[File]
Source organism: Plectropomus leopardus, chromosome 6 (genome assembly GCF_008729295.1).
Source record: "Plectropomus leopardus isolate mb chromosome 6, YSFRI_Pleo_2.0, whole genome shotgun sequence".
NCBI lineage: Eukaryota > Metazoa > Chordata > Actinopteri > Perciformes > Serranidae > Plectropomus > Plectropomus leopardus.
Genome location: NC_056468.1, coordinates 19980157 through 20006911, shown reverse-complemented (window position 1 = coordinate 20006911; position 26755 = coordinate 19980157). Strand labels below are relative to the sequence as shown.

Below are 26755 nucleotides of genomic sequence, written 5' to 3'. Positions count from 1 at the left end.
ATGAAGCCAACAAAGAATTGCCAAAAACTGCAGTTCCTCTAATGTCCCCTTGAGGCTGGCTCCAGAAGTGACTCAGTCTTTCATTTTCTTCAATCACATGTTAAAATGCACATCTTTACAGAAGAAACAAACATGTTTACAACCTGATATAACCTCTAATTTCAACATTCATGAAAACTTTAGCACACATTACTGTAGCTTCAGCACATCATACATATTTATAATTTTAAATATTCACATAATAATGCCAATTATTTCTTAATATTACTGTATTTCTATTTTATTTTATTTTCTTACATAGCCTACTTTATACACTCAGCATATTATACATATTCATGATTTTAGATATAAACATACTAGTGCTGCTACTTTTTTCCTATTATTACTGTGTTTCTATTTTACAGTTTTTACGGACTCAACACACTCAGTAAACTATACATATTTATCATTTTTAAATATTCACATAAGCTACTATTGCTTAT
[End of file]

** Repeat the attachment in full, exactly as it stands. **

Source organism: Plectropomus leopardus, chromosome 6 (genome assembly GCF_008729295.1).
Source record: "Plectropomus leopardus isolate mb chromosome 6, YSFRI_Pleo_2.0, whole genome shotgun sequence".
NCBI lineage: Eukaryota > Metazoa > Chordata > Actinopteri > Perciformes > Serranidae > Plectropomus > Plectropomus leopardus.
Genome location: NC_056468.1, coordinates 19980157 through 20006911, shown reverse-complemented (window position 1 = coordinate 20006911; position 26755 = coordinate 19980157). Strand labels below are relative to the sequence as shown.

Below are 26755 nucleotides of genomic sequence, written 5' to 3'. Positions count from 1 at the left end.
ATGAAGCCAACAAAGAATTGCCAAAAACTGCAGTTCCTCTAATGTCCCCTTGAGGCTGGCTCCAGAAGTGACTCAGTCTTTCATTTTCTTCAATCACATGTTAAAATGCACATCTTTACAGAAGAAACAAACATGTTTACAACCTGATATAACCTCTAATTTCAACATTCATGAAAACTTTAGCACACATTACTGTAGCTTCAGCACATCATACATATTTATAATTTTAAATATTCACATAATAATGCCAATTATTTCTTAATATTACTGTATTTCTATTTTATTTTATTTTCTTACATAGCCTACTTTATACACTCAGCATATTATACATATTCATGATTTTAGATATAAACATACTAGTGCTGCTACTTTTTTCCTATTATTACTGTGTTTCTATTTTACAGTTTTTACGGACTCAACACACTCAGTAAACTATACATATTTATCATTTTTAAATATTCACATAAGCTACTATTGCTTAT